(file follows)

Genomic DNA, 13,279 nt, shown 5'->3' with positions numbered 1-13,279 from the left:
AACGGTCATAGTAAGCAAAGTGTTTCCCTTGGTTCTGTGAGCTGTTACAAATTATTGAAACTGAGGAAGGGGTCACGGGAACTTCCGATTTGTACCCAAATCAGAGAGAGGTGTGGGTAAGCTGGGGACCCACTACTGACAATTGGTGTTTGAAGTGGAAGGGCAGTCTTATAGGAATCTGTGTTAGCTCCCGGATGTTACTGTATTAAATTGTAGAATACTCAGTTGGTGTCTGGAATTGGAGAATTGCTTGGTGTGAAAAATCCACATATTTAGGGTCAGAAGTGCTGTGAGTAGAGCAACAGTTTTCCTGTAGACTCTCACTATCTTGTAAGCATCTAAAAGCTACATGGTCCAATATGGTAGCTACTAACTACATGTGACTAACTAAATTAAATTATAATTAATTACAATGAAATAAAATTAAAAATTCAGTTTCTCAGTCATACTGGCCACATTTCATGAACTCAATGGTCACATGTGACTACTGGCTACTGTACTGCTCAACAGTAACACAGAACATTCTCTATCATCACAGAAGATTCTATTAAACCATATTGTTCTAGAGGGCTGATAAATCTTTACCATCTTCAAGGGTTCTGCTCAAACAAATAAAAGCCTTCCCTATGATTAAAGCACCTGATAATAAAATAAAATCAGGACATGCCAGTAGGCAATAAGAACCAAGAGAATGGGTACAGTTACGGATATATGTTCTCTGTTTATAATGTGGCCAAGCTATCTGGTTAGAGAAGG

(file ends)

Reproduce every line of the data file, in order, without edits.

Genomic DNA, 13,279 nt, shown 5'->3' with positions numbered 1-13,279 from the left:
AACGGTCATAGTAAGCAAAGTGTTTCCCTTGGTTCTGTGAGCTGTTACAAATTATTGAAACTGAGGAAGGGGTCACGGGAACTTCCGATTTGTACCCAAATCAGAGAGAGGTGTGGGTAAGCTGGGGACCCACTACTGACAATTGGTGTTTGAAGTGGAAGGGCAGTCTTATAGGAATCTGTGTTAGCTCCCGGATGTTACTGTATTAAATTGTAGAATACTCAGTTGGTGTCTGGAATTGGAGAATTGCTTGGTGTGAAAAATCCACATATTTAGGGTCAGAAGTGCTGTGAGTAGAGCAACAGTTTTCCTGTAGACTCTCACTATCTTGTAAGCATCTAAAAGCTACATGGTCCAATATGGTAGCTACTAACTACATGTGACTAACTAAATTAAATTATAATTAATTACAATGAAATAAAATTAAAAATTCAGTTTCTCAGTCATACTGGCCACATTTCATGAACTCAATGGTCACATGTGACTACTGGCTACTGTACTGCTCAACAGTAACACAGAACATTCTCTATCATCACAGAAGATTCTATTAAACCATATTGTTCTAGAGGGCTGATAAATCTTTACCATCTTCAAGGGTTCTGCTCAAACAAATAAAAGCCTTCCCTATGATTAAAGCACCTGATAATAAAATAAAATCAGGACATGCCAGTAGGCAATAAGAACCAAGAGAATGGGTACAGTTACGGATATATGTTCTCTGTTTATAATGTGGCCAAGCTATCTGGTTAGAGAAGG